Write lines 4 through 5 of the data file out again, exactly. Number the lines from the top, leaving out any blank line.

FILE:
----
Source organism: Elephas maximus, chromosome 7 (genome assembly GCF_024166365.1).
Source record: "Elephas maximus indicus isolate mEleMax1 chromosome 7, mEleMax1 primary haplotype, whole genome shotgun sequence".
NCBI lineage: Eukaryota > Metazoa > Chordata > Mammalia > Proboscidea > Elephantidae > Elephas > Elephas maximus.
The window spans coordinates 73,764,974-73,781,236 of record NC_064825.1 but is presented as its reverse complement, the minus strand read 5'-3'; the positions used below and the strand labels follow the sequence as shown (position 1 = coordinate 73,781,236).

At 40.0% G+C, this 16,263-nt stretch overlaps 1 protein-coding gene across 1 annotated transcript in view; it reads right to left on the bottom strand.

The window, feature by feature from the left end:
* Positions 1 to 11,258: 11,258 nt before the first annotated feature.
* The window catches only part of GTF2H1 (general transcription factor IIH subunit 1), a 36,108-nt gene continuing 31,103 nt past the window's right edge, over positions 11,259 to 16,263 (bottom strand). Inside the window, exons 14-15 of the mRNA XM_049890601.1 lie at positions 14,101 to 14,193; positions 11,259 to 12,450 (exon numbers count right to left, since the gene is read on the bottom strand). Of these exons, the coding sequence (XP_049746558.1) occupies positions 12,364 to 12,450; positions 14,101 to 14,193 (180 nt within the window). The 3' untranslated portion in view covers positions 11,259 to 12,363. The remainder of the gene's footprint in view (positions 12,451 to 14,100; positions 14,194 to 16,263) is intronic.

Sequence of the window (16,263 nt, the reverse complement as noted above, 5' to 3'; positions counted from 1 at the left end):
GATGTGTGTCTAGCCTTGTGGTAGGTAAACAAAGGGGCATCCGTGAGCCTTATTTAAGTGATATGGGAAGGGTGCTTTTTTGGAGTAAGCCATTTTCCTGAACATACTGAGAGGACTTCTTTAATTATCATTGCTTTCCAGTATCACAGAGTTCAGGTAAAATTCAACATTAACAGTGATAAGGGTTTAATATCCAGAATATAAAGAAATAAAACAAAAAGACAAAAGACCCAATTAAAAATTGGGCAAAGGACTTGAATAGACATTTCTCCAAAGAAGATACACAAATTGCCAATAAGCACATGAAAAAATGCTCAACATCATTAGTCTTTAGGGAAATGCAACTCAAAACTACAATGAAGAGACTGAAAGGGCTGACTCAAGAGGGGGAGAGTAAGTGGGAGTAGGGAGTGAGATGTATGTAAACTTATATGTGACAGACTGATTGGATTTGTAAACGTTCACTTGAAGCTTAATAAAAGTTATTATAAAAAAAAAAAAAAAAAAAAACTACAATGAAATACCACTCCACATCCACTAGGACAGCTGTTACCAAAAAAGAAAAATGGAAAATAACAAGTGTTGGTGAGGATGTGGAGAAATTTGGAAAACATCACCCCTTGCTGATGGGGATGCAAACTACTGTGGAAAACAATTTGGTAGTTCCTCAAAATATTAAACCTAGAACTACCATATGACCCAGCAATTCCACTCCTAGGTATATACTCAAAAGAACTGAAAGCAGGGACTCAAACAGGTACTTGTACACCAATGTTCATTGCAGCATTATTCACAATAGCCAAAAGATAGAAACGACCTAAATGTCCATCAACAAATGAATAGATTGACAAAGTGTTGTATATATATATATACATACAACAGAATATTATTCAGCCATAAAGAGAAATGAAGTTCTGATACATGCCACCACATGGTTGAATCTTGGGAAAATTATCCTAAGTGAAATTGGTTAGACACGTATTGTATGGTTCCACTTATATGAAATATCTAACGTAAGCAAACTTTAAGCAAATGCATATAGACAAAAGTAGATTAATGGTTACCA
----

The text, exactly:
The window spans coordinates 73,764,974-73,781,236 of record NC_064825.1 but is presented as its reverse complement, the minus strand read 5'-3'; the positions used below and the strand labels follow the sequence as shown (position 1 = coordinate 73,781,236).

At 40.0% G+C, this 16,263-nt stretch overlaps 1 protein-coding gene across 1 annotated transcript in view; it reads right to left on the bottom strand.